When deciding who is an important stakeholder for you and your project, it is worth considering their level of influence. This means, how much actual power to make decisions the person does have?
People with high influence are usually directors or managers responsible for the project, but can also be other people, if they were given a specific responsibility for the project.
Level of interest
The second most important thing to consider when categorising your stakeholders is their level of interest.
You might have a director who has a high level of influence, but they might not be interested at all in your project. You might still consider them as your stakeholders but you want to focus most on people who have both high level of influence and high level of interest.
Why should we care about the stakeholders?
So why are stakeholders important? As mentioned in previous paragraph, some of them might have high levels of influence over your project and make or brake it, or they might have high level of interest and might have important insights into what you are trying to achieve.
A well managed stakeholder communications can affect the success of the project. I have seen situations where the poorly managed stakeholder relationship was prolonging a project to last over a year, whereas it could have been implemented much smoother.
We often forget that our work and life are interconnected. The people you are engaging with they all have their own goals and objectives, make decisions, have lives which may be affected by the project or the company, etc. Yet very often we enagege with others as our work was a completely separate topic and had different rules to be successful. It is not. Next time you are approaching someone at work, have a think how would you approach them if you were at a friend’s party? Would you approach them straight on, tell them you credentials and ask for help? No, you would engage in a conversation to get to know them and build it from here.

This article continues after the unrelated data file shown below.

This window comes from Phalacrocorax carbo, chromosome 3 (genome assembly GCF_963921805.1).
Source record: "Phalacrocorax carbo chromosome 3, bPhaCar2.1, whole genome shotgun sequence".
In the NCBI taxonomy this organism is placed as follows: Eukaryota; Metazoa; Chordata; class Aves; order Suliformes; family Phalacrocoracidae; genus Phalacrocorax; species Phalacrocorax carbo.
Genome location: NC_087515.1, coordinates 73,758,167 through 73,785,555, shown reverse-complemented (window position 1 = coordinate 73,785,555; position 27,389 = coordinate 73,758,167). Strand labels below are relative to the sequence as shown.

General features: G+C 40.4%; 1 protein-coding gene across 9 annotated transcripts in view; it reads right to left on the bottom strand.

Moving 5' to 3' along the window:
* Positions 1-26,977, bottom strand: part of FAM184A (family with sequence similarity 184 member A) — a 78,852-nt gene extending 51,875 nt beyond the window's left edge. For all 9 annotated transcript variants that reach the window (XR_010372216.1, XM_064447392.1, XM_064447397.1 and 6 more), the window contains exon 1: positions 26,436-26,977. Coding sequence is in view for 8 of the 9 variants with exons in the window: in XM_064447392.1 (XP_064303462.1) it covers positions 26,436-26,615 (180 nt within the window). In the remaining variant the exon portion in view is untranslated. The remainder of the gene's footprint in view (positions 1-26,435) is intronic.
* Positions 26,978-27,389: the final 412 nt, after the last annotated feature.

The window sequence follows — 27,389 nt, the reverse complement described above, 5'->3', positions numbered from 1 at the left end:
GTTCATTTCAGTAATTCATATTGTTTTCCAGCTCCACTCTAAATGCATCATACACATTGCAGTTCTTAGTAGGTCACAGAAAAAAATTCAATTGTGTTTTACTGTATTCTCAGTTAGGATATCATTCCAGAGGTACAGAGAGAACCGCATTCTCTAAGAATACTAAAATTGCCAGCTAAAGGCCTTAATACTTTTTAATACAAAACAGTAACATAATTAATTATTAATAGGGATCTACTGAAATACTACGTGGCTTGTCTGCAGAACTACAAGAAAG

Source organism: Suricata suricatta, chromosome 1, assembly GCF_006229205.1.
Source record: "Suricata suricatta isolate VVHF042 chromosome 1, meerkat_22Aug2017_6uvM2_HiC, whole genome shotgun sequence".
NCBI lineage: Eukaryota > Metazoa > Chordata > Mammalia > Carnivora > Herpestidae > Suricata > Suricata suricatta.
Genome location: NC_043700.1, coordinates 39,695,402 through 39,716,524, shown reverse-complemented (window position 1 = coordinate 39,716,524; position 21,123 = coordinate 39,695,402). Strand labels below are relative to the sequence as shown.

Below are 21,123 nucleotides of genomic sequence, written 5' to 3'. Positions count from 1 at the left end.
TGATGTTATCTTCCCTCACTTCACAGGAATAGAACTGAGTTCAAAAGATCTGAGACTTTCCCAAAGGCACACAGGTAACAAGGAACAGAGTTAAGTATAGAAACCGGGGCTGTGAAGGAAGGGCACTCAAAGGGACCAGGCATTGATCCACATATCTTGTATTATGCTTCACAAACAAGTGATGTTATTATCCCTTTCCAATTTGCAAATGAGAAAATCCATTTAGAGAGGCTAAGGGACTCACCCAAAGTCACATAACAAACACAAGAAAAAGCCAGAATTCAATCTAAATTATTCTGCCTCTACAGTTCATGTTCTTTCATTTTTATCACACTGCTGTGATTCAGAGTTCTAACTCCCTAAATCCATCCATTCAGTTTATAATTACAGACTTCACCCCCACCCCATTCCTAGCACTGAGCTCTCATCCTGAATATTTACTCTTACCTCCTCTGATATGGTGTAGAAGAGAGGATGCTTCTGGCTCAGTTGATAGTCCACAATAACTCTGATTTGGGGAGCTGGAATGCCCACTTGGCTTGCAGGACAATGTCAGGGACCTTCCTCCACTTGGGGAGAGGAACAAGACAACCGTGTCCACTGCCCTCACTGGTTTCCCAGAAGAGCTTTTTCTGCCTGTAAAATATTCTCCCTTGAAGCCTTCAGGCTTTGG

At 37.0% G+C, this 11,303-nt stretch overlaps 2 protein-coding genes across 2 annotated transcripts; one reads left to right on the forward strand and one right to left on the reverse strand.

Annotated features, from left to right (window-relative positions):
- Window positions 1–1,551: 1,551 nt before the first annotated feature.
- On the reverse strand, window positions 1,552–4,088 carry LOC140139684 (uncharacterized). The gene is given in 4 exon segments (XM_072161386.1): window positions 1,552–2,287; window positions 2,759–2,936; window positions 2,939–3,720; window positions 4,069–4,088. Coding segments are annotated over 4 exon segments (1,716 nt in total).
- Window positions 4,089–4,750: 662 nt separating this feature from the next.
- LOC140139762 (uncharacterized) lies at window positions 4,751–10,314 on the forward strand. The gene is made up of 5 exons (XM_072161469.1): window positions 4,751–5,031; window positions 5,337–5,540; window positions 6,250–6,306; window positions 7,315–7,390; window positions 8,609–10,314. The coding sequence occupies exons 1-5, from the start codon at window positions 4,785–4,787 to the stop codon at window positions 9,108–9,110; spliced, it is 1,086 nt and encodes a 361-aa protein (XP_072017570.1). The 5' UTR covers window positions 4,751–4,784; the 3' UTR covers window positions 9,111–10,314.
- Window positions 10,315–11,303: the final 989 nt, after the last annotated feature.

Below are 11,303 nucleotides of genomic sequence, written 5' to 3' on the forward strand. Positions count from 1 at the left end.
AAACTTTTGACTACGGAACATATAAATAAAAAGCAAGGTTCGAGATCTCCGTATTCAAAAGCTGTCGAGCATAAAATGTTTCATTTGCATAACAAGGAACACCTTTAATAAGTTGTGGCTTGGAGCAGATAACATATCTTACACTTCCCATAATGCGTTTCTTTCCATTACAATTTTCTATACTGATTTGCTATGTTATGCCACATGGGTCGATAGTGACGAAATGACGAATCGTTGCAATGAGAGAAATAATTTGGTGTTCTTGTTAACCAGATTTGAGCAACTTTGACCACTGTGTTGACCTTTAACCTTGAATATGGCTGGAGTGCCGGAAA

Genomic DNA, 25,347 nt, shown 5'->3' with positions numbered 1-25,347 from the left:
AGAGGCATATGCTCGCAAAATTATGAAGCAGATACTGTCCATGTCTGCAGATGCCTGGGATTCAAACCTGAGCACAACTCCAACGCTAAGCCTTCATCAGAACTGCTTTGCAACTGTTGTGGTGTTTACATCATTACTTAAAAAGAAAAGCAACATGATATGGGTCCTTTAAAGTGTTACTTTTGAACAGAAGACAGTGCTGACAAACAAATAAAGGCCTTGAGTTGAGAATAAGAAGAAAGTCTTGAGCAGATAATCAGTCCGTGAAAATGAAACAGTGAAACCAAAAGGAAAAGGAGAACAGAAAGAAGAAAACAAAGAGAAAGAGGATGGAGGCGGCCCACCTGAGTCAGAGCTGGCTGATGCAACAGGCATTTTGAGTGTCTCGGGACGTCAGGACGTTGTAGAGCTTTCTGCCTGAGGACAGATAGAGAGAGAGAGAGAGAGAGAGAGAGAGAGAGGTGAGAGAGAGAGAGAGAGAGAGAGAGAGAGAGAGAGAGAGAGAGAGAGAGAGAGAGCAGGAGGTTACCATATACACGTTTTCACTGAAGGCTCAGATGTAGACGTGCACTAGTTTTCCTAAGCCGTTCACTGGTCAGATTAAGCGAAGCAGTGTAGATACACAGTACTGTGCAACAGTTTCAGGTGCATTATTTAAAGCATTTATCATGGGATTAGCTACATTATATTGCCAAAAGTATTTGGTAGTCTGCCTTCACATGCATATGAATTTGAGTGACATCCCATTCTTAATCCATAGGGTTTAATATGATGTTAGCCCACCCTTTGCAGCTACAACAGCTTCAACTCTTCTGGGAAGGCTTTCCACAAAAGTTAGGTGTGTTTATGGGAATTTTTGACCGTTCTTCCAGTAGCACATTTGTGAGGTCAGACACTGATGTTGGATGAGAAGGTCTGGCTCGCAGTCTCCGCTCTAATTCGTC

You might have been in a situation before where you needed information from another co-worker. Maybe you even setup a meeting to build the relationship and discuss what you need. But weeks went by and you haven’t received the required information. You followed up with an email only to hear crickets. Sounds familiar? (this article talks in more detail about this, and how to get more traction with stakeholders). This is how most projects get delayed. If your stakeholder doesn’t see your request as of high importance to them, they will very often prioritise other request or their own projects.
Think about it, if someone drops you a message asking you to do something or provide a piece of information, which would take you 15 minutes or longer, are you likely to jump on it straight away? Probably not. You would check your own task list, prioritise and then get to work based on your priorities, not the priorities of others.
So why do we need to care about stakeholders? We need to care about them as we need them to succeed with our projects and with our roles. Communication is a highly sought after skill as surprisingly small amount of people can actually communicate effectively within work environment. The higher you are planning to move on the corporate ladder, the more likely you will be required to manage stakeholders and be proficient in communication skills.
Who are ‘stakeholders’ and why should we care about them?
I hope you have now a better understanding of who stakeholders are and why do we need them on our side to be successful not only with the projects but also with our careers.
If you are not sure where to start with engaging your stakeholders, make sure you download Stakeholder Questionnaire – 33 prompts to help you better understand your stakeholders.
I hope this have helped you to understand better who are stakeholders and how important it is to manage the relationships with them. If you have any more stakeholder-related questions, drop them below, I would love to hear from you.